Microemulsion Solutions for Treatment of Rising Damp
Structural building parts of waterproof concrete not only have to carry loads but also must protect against water seepage. Ensuring water tightness without additional sealing of the main joints leads to lower construction costs and also simplifies and speeds up the construction process.
Unlike interior or exterior solutions where waterproofing is applied to masonry surfaces, a damp-proof course is a horizontal barrier inside a wall which prevents moisture from rising through the structure by capillary action. Horizontal barrier materials penetrate the fine pores and capillaries in the masonry, filling these and providing hydrophobic protection as they dry and harden. A damp-proof course is always used in conjunction with other waterproofing measures when moisture or salt damage is repaired during building refurbishment. Rising damp not only affects old buildings but can also be a problem in newer buildings that are less than 10 years old. Protective barriers that effectively prevent rising damp and water penetration are often absent or inadequate, even today. Without such barriers, water can penetrate underground structures and rise through masonry walls by capillary action. As the rising water contains salts, salt efflorescences also become visible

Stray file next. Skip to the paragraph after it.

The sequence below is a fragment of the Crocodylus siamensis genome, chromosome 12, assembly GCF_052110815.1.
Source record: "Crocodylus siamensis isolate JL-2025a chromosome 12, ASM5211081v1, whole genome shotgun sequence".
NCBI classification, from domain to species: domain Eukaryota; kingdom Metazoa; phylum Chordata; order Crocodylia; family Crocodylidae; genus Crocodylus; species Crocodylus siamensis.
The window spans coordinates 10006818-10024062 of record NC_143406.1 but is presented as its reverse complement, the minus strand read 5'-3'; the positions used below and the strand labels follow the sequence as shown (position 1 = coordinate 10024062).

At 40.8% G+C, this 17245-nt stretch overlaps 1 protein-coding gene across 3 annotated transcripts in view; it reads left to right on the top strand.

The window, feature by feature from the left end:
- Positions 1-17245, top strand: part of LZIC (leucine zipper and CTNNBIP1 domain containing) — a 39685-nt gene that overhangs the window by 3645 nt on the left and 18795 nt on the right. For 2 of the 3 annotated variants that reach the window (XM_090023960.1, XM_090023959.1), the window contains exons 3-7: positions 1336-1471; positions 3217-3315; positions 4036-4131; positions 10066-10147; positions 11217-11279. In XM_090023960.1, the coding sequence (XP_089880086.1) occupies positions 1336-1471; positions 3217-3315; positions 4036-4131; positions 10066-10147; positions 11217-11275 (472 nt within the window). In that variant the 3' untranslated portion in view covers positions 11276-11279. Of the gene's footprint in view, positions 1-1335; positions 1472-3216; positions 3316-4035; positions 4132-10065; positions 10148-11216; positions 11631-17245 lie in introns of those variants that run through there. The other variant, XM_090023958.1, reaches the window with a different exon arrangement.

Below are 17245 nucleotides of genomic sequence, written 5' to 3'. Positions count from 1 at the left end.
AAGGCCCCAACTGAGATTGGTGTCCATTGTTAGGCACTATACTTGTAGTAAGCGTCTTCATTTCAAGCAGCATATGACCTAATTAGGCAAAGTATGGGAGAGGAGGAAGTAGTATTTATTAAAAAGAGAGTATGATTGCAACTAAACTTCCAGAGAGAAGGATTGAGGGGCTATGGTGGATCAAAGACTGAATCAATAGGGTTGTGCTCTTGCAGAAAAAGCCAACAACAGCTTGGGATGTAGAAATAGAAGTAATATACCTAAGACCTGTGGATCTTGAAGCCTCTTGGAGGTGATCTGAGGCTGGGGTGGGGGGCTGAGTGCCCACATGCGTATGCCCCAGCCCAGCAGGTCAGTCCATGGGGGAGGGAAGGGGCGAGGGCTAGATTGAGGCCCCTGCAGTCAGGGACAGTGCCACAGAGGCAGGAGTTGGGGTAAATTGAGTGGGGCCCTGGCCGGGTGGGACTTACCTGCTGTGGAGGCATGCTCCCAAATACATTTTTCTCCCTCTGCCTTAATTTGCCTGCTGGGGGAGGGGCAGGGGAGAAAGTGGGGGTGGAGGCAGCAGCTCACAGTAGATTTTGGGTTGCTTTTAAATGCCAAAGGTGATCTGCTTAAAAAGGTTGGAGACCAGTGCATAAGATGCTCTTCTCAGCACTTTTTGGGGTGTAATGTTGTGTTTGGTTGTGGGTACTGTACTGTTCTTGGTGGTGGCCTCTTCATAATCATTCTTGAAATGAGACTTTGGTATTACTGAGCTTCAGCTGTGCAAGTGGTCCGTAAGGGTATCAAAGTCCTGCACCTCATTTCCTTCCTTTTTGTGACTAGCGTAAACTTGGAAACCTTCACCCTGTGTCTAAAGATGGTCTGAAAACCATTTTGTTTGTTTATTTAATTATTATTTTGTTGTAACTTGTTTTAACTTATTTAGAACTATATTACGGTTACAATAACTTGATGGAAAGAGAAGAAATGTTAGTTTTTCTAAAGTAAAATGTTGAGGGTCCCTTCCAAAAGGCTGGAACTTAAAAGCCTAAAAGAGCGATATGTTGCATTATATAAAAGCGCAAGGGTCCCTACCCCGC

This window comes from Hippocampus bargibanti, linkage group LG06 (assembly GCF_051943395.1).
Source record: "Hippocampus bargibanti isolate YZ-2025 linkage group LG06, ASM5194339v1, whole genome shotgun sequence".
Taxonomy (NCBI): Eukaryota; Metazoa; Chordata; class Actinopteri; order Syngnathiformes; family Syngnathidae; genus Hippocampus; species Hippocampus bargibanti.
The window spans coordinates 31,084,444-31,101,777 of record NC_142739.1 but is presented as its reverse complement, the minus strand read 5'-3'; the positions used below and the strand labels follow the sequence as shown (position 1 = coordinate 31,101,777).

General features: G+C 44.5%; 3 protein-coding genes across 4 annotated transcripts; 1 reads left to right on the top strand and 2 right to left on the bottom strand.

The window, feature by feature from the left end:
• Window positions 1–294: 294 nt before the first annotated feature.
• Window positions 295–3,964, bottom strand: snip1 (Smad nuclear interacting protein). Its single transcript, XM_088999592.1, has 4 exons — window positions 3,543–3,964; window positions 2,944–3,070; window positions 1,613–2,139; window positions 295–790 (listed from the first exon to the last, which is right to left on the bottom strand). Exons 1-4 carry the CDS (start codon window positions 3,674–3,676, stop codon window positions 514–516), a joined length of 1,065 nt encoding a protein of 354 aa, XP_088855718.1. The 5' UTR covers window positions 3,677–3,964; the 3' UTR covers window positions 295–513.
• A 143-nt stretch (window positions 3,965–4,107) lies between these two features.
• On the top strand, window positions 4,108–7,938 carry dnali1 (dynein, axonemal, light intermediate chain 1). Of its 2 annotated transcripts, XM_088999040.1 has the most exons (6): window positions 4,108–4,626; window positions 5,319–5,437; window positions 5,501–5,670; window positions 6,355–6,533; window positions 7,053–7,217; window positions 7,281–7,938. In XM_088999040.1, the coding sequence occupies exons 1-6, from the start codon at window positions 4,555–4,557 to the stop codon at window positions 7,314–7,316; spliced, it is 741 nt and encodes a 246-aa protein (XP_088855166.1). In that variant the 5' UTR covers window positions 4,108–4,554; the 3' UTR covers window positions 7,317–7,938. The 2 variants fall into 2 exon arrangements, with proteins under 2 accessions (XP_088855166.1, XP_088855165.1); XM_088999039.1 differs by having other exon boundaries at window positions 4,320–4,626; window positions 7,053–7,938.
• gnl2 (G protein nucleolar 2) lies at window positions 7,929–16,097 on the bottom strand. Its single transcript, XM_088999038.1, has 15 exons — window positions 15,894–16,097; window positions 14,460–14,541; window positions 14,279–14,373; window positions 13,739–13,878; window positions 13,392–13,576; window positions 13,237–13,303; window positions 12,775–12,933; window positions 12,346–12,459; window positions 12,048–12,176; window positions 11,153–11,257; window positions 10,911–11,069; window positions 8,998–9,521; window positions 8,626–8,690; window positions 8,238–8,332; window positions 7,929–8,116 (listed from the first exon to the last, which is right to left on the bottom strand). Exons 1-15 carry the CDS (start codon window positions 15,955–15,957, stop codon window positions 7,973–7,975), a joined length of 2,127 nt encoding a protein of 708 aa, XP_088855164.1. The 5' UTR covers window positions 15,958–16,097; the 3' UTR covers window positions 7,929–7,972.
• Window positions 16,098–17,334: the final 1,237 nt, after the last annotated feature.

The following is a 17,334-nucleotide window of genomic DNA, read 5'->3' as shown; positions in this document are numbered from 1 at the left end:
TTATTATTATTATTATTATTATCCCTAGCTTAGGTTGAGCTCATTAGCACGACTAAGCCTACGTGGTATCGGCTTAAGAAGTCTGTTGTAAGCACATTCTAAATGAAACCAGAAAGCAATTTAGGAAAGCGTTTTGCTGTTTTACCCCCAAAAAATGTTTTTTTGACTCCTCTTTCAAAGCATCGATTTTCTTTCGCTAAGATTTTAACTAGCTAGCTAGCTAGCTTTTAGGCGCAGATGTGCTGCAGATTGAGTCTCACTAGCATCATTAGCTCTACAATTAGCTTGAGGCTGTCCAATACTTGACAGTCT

When Masonry Is Extremely Wet
Extremely wet masonry is dried and damp proofed in one operation. Hot air at 100°C is forced into the wall so that it can better absorb the microemulsion solution when it is applied later. Microemulsions are very low-viscosity fluids which are able to penetrate into and seal masonry walls.
These solutions are injected in through drill holes with and without pressure until the masonry is completely saturated. Moisture can no longer rise up in masonry walls that are sealed from the inside.
Rising damp and the causes
So, if the damp area is only within the bottom 1 metre or so of the wall, it's a sure indication of rising damp. The cause of this is usually one of two things:
The damp proof course (dpc), an impermeable membrane set low down in the wall, may be bridged somewhere. In other words, something is providing a route for the moisture to get past the dpc.
Examples of this might be soil in a flower bed which is too high along the wall, or a patio which has been laid too high, and without due consideration for the dpc. In both cases, remedial action will need to be taken to overcome the problem.
In some instances, the dpc may have broken down. An example of this might be an old property where slate was used as a dpc, and there has been some movement causing the slate to fracture. Once this has happened, the water can be drawn up into the brickwork above. In some very old properties, there may be no dpc at all.The correct proceedure for dealing with a broken dpc is to have either a new section fitted in the area or, to have a chemical injected into the wall to make that section impervious. Both these jobs are normally carried out by specialists who should also be able to provide a guarantee on the work.